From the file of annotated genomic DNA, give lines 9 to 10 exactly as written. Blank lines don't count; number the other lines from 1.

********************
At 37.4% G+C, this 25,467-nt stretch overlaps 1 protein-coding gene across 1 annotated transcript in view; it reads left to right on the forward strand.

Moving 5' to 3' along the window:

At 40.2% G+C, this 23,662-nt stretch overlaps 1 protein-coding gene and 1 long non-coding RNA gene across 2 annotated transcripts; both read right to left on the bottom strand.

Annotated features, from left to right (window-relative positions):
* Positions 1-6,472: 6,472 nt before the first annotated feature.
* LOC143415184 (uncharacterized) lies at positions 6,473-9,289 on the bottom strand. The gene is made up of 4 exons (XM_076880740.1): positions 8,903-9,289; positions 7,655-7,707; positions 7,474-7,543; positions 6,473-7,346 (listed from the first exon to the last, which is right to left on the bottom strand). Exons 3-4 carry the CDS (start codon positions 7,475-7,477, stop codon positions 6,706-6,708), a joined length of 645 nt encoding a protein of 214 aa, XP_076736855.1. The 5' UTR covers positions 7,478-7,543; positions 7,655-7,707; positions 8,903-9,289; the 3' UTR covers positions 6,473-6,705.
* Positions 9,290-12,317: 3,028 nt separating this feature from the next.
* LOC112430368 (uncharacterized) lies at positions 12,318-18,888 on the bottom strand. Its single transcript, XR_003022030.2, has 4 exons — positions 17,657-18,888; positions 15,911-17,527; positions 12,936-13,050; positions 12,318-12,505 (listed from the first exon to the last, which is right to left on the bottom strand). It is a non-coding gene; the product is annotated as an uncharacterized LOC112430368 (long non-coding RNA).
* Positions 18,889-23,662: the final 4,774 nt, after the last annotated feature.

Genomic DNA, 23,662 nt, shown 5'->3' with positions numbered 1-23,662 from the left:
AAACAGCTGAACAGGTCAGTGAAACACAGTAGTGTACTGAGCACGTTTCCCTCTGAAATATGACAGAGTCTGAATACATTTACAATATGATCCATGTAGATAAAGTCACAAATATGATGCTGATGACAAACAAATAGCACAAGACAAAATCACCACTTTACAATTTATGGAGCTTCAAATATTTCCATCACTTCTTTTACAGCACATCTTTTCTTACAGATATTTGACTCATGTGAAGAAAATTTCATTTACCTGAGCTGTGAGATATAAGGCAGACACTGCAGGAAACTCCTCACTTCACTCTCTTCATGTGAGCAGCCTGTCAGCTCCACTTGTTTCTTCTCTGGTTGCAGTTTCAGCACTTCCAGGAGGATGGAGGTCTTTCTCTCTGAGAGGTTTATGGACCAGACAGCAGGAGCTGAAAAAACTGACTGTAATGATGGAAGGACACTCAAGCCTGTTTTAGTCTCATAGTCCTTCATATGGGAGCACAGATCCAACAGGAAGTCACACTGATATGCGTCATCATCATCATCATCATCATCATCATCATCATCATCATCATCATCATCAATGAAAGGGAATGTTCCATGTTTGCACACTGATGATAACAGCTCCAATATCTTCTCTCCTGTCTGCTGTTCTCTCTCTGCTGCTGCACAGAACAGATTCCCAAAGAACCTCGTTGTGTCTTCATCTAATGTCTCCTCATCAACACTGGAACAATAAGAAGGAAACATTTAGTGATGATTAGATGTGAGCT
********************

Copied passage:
* Positions 18,889-23,662: the final 4,774 nt, after the last annotated feature.

Genomic DNA, 23,662 nt, shown 5'->3' with positions numbered 1-23,662 from the left: